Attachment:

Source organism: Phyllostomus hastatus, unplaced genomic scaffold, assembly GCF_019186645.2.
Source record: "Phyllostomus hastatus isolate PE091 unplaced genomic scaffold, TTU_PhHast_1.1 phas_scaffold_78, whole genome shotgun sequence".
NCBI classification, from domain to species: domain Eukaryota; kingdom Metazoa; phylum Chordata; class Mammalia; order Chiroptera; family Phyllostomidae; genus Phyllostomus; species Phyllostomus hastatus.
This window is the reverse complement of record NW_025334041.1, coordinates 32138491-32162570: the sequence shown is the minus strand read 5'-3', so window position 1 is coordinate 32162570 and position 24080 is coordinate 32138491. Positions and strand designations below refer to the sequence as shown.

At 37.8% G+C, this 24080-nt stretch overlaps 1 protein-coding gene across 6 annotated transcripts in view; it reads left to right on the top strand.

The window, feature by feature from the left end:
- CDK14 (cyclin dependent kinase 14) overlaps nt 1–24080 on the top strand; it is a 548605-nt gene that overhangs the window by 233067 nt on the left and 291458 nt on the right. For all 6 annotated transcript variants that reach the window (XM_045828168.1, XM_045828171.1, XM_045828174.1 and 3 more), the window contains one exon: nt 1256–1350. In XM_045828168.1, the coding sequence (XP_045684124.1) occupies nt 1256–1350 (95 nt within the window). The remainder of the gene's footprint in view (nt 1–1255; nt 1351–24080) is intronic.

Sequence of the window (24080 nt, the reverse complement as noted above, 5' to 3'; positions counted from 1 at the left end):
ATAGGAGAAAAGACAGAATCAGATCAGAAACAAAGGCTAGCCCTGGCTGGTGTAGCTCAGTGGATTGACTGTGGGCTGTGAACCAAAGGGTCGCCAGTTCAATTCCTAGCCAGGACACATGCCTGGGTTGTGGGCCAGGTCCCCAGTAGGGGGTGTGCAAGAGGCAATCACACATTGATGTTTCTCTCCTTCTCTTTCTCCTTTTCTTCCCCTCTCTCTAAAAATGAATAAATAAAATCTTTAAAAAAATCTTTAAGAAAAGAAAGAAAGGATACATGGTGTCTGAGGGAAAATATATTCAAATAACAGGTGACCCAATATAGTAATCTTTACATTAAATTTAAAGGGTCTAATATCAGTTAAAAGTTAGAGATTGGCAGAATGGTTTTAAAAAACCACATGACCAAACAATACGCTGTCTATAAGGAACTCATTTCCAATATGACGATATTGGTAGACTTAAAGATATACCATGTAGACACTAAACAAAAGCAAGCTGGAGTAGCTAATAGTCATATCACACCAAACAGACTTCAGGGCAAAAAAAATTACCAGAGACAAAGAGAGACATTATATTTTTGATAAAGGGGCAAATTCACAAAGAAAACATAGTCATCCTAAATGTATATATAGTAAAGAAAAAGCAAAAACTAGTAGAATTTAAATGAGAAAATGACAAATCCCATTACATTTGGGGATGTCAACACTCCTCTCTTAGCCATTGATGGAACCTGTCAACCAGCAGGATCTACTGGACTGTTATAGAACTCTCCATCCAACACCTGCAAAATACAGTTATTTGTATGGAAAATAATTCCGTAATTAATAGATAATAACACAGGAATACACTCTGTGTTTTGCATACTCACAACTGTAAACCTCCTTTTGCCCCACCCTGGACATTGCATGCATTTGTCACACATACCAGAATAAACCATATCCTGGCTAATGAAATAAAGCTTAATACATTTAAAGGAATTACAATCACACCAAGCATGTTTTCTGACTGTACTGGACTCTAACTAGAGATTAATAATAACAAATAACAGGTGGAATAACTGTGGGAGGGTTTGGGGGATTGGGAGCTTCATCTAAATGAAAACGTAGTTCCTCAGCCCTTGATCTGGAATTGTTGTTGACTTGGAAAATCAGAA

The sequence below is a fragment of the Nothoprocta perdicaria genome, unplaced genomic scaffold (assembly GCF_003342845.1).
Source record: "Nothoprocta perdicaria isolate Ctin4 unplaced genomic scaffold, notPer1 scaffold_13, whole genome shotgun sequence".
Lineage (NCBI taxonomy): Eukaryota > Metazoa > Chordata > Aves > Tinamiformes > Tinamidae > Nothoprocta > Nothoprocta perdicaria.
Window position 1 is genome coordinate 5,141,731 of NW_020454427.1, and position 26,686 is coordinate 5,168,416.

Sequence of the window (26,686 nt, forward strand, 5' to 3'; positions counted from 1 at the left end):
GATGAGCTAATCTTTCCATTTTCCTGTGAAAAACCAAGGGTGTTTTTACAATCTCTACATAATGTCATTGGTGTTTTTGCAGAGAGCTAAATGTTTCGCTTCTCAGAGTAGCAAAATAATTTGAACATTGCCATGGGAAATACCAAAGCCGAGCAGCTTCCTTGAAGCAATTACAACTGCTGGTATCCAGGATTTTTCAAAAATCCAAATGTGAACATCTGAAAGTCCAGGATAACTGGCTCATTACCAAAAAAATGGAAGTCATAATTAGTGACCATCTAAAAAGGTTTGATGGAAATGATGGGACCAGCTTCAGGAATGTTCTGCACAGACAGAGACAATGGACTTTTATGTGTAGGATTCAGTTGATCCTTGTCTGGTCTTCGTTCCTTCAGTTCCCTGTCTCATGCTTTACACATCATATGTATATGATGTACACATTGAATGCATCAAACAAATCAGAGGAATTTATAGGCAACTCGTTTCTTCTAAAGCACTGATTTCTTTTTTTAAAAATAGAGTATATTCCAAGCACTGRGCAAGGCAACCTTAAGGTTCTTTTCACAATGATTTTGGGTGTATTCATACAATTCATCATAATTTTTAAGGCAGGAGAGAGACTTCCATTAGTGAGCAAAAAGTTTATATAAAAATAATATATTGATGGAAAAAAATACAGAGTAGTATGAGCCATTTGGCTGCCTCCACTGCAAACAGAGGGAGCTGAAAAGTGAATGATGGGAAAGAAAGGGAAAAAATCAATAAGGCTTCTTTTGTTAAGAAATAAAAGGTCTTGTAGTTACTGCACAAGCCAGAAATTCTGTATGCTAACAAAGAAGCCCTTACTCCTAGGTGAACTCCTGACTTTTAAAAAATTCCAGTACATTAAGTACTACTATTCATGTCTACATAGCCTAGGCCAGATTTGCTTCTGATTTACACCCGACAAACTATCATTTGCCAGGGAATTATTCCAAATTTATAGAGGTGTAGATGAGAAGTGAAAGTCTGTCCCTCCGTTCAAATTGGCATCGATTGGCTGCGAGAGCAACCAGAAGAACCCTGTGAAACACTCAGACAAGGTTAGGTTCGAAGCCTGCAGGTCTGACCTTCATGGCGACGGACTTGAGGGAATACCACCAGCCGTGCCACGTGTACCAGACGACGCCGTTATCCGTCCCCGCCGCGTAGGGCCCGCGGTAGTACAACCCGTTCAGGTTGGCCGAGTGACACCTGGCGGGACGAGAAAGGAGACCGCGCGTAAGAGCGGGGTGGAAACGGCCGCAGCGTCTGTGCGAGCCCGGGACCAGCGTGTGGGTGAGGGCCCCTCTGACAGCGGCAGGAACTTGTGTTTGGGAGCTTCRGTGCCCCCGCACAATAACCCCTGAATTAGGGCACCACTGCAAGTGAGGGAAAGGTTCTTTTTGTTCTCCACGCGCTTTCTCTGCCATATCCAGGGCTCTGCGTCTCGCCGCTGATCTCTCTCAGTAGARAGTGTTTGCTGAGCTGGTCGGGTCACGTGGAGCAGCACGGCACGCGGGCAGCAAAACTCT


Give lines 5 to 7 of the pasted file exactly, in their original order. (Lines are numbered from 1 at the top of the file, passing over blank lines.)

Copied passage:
At 37.8% G+C, this 24080-nt stretch overlaps 1 protein-coding gene across 6 annotated transcripts in view; it reads left to right on the top strand.

The window, feature by feature from the left end:
- CDK14 (cyclin dependent kinase 14) overlaps nt 1–24080 on the top strand; it is a 548605-nt gene that overhangs the window by 233067 nt on the left and 291458 nt on the right. For all 6 annotated transcript variants that reach the window (XM_045828168.1, XM_045828171.1, XM_045828174.1 and 3 more), the window contains one exon: nt 1256–1350. In XM_045828168.1, the coding sequence (XP_045684124.1) occupies nt 1256–1350 (95 nt within the window). The remainder of the gene's footprint in view (nt 1–1255; nt 1351–24080) is intronic.